Hello from down under in New Zealand. Boy o boy o boy - we don't know how lucky that we are down under in NZ. Even though we are surrounded by the sea we have yet to experience what you have to go thru to be prepared and worst still what you go trhu afterwards.

threecollie said...

We have been thinking of you and yours as we watched the storm track from up here. Hope it doesn't go too badly for you.

pablo said...

Good luck. If you get a chance, steer that ole hurrycane to the Ozarks where my lake could use some water.

Debbie said...

I don't see chocolate. You are not really prepared until you have a supply of chocolate.

Hal at Ranch Ramblins said...

I hope Ernesto peters out and you only have a tropical storm to deal with as it passes your way. Thanks for the tip on the water storage barrels. I have been meaning to buy a couple but haven't gotten around to it yet - I guess seeing a hurricane tracking towards one's home is a wonderful motivater!

robin andrea said...

I just checked weather.com and it looks like you're still under a hurricane watch. Looks like you've done all you can to be ready. Wishing you good luck.

Mrs. S said...

Wow - talk about always prepared! I suppose you'd develop a knack for this type of preparation, but still... it boggles my mind. I've always loved "wild" weather, myself, but these hurricane things don't sound like my cup of tea... too much preparation involved.

swamp4me said...

Ah, the joys of hurricane prep...even though it is a long way from NC, we got our orders today: Have everything ready, NOW!

kevin said...

The latest track(www.intellicast.com) has Ernie coming on shore in the Keys and heading NNE and moving offshore south of Cape Canaveral. Good news for you. It could mean higher winds for NE Fl.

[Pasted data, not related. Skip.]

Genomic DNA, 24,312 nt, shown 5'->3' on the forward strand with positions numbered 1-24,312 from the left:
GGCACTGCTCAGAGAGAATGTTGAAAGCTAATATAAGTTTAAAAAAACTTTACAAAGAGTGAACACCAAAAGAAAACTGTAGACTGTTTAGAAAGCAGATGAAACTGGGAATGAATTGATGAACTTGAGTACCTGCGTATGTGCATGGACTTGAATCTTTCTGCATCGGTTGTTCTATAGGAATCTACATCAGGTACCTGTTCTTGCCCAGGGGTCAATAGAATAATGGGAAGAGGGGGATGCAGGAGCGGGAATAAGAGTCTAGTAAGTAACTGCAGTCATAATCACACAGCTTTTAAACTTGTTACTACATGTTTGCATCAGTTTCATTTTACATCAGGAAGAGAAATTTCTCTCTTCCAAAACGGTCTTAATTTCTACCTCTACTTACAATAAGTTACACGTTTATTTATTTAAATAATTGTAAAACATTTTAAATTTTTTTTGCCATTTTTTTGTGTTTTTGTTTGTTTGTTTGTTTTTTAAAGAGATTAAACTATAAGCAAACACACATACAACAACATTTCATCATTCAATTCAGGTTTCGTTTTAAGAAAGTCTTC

Floridacracker said...

Hurricane Teen,
Enjoy future meteorologist! It's coming your way.

Kevin,
She's got a good support group. Per your second comment, ... good for me, worse for the parents.

Laura,
These barrels were used to ship pepperoncini Greek peppers to the states so you have to clean them really good to avoid water that tastes like a Pappas Greek salad.
:)

Ray and Jay,
Welcome Kiwi's!!
It's not that bad, you get used to it.

ThreeCollie,
The track shift is good news for us, but I don't want to miss the experience, so I hope it doesn't shift too far east.

Pablo,
If'n I were Pecos Bill ...

Debbie,
Don't worry, it's always present.

Hal,
I love these barrels. I use them for all kinds of things. Thanks for the good wishes.

Robin,
It'll be an easy one. Hopefully the rain will be torrential!

Mrs. S,
It's alot worse to be unprepared believe me.

Swampy,
There go your wild muscadines!

Thunder Dave said...

Haven't been on Weather Channel yet, when do they expect landfall, and where?

Also a bit of Process Safety advice: switch to metal gas cans. Plastic containers have been known to give a static spark. With as much lightening (from the sky not my wife)as you get down there I thought I'd pass that along!

Floridacracker said...

ThunderD,
Now, you know that advice seems exactly opposite of common sense. Is it just me?
Plastic sparkier than metal ...huh?

...are you making this up?

Thunder Dave said...

No man, this is a real issue! Metal is able to be grounded, and is less likely to build a static charge while sitting in storage. Plastic is capable of holding a static charge and cannot truely be grounded.
Another reason when you touch the spout of the metal can to the object being filled it grounds the can to the object, therefore a static spark cannot occur during filling. Again the plastic spout does not form a ground with the object to be filled!

Thunder Dave said...

Oh, I forgot to add: This is exactly what you do when you fill your car. By inserting the nozzel of the pump into the gas tank you are forming a ground between your hand and the pump, and then between the pump and the car. This helps to prevent sparking during filling.

However, if you then let go of the pump, get back into your car and pick up additional static charge, then when you grab hold of the pump handle again you risk discharging the static spark.

This usually results in a lead story on the 6:00 news! :-)